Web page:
General Motors was a big supporter of the Players Challenge/GM Motor Sport Racing Series during the late 80’s and early 90’s sponsoring such drivers as Ron Fellows, Richard Spenard and David Empringham in the Eastern Series. The racers competed in specially built identically prepared race ready Camaro’s and Trans Ams. Known by their RPO codes A4Q (1986), A4U (1987/88) and 1LE R7U (1988 to 1992), they were a well-kept secret within the racing and automotive community.
The Players Challenge/GM Motor Sport Series ran from 1986 to 1992 at first using showroom stock Camaro’s and Firebird Trans Ams. It wasn’t too long before the deficiencies surfaced in brakes, fuel delivery and transmission gearing. GM engineer Phil Minch began researching better brake components in the GM parts bin that might help the situation without spending a lot of money. Along with Chuck Hughes, Chief engineer of the Camaro platform and Ray Canale, Powertrain manager for the F-Car line, they were able to devise unique in-house fixes for these problems. The package became known as RPO 1LE and was first offered in 1988 with only 4 Camaro’s and 3 Trans Ams equipped with the option.
Soon the racing series expanded to include International Motor Sports Association (IMSA) and Sports Car Club of America (SCAA) events in Canada and the U.S. Interest began to rise such that by 1992 the general public was well aware of the benefits of the 1LE option and a total of 714 Camaro’s and Trans Ams were produced that year alone. By 1993 the Challenge Series was over and the new 4th generation Camaro would incorporate many of the special features of the previous 1LE as standard equipment.
So what did you get for your original 1LE option?
In Canada, the Canadian Players Series racers simply ordered code R7U to get their cars. All R7U cars are 1LE’s but have added features separate from 1LE’s including power windows, power mirrors, a power hatch and a stereo cassette AM/FM radio. All of this was done to improve the resale value after the cars retired from racing. Additional features unique to the R7U’s were a specific power steering pump for racing, special Delco rear shock absorbers and hand built factory blueprinted 305 engines. The engines had special yellow paint fasteners to deter tampering, an identification tag on the manifold and a GM Motorsport decal on the intake plenum.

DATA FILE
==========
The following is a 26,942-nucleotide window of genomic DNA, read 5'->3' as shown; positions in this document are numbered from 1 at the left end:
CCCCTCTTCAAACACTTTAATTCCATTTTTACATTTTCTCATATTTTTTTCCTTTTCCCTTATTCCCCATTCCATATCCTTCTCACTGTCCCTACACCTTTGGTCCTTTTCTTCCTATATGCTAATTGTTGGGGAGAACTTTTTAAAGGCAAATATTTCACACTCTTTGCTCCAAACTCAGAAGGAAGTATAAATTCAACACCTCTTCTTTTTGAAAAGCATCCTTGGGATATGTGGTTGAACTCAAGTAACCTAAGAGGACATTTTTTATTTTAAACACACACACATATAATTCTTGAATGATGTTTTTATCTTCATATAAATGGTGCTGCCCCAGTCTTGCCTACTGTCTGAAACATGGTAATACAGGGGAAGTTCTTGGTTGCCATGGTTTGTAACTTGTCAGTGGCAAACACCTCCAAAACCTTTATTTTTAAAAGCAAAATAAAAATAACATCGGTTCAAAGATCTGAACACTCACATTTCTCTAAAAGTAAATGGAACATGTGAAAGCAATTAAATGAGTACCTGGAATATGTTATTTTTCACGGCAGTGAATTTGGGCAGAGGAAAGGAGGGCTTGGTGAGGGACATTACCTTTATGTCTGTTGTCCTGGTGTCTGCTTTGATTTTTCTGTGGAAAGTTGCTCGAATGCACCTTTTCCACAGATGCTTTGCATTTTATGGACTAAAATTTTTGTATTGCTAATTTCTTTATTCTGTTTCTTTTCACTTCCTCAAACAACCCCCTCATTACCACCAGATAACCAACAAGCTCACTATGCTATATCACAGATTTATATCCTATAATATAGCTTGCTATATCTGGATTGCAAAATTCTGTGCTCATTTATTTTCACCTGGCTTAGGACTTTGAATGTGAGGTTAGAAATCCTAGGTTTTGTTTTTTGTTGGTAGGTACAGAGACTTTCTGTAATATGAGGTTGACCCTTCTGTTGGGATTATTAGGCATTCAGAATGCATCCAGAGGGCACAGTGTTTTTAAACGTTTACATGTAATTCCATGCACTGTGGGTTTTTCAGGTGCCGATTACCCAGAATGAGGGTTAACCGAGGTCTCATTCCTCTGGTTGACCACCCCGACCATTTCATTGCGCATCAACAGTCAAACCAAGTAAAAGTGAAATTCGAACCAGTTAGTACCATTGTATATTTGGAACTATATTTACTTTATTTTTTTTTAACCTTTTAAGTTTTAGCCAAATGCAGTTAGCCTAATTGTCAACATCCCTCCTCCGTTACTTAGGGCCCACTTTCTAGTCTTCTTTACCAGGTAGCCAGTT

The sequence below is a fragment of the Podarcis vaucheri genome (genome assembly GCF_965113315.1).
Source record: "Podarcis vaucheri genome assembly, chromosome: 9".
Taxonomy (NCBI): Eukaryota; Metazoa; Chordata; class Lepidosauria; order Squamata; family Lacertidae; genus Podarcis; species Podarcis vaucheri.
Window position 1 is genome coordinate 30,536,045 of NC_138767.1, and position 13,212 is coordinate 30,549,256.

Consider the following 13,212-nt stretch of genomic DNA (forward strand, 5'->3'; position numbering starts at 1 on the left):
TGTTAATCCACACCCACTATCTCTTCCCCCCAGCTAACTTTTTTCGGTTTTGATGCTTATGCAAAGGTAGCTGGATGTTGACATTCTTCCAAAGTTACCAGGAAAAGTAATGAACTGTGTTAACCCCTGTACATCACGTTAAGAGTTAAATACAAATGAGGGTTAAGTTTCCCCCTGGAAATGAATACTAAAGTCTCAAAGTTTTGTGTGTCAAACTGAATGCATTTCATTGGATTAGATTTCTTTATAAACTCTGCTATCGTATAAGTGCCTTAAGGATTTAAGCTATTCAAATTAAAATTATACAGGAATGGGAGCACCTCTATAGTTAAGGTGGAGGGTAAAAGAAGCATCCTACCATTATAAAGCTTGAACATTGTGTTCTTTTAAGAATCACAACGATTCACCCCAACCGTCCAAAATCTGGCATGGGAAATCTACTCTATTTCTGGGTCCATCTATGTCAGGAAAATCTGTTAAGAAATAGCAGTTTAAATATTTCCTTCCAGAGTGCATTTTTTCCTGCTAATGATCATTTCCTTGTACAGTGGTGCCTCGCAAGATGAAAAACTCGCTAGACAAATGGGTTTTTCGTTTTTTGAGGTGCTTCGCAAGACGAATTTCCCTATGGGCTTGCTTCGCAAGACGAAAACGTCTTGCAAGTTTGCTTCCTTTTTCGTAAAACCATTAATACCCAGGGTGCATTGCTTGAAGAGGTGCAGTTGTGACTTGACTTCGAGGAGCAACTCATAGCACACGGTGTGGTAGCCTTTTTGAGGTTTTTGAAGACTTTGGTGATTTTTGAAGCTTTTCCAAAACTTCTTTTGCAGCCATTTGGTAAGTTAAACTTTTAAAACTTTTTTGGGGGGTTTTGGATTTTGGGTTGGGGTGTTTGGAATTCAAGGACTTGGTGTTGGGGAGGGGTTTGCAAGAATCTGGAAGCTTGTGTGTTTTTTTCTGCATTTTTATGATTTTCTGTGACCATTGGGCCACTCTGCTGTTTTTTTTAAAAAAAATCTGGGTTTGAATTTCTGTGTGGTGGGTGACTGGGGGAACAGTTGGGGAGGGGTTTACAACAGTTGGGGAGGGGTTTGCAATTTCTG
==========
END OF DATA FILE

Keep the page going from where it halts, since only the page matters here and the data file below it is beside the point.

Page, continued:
Canadian Players Challenge cars are very rare with fewer than 500 built compared to a total of 1464 1LE’s, in themselves also fairly rare. How many of those have survived the punishment of race tracks is any one’s guess.
Our featured Canadian Players Challenge car was built on March 2, 1990 and delivered to Stewart Chev Olds in Bolton Ontario. It is one of 97 built for the 1990/91 model year. With only 4 owners since new, it has been driven just over 10,000 kms and has never seen track time. It is optioned just as described above and has led a pampered life rarely venturing out into the world. The paint is original, shines like new and is immaculate. The interior is exceptional retaining that new car smell and there is nary a speck of dust under the hood or the underside of the car. All original components are in place. This truly is a “showroom new” Camaro Players Challenge Car.
This featured “showroom condition” 1991 Camaro Z28 1LE R7U is one of the cars available to our sponsors or patrons for promotional purposes.
Please contact us to find out how you can have it at your Dealership, Automobile Show or Special Event.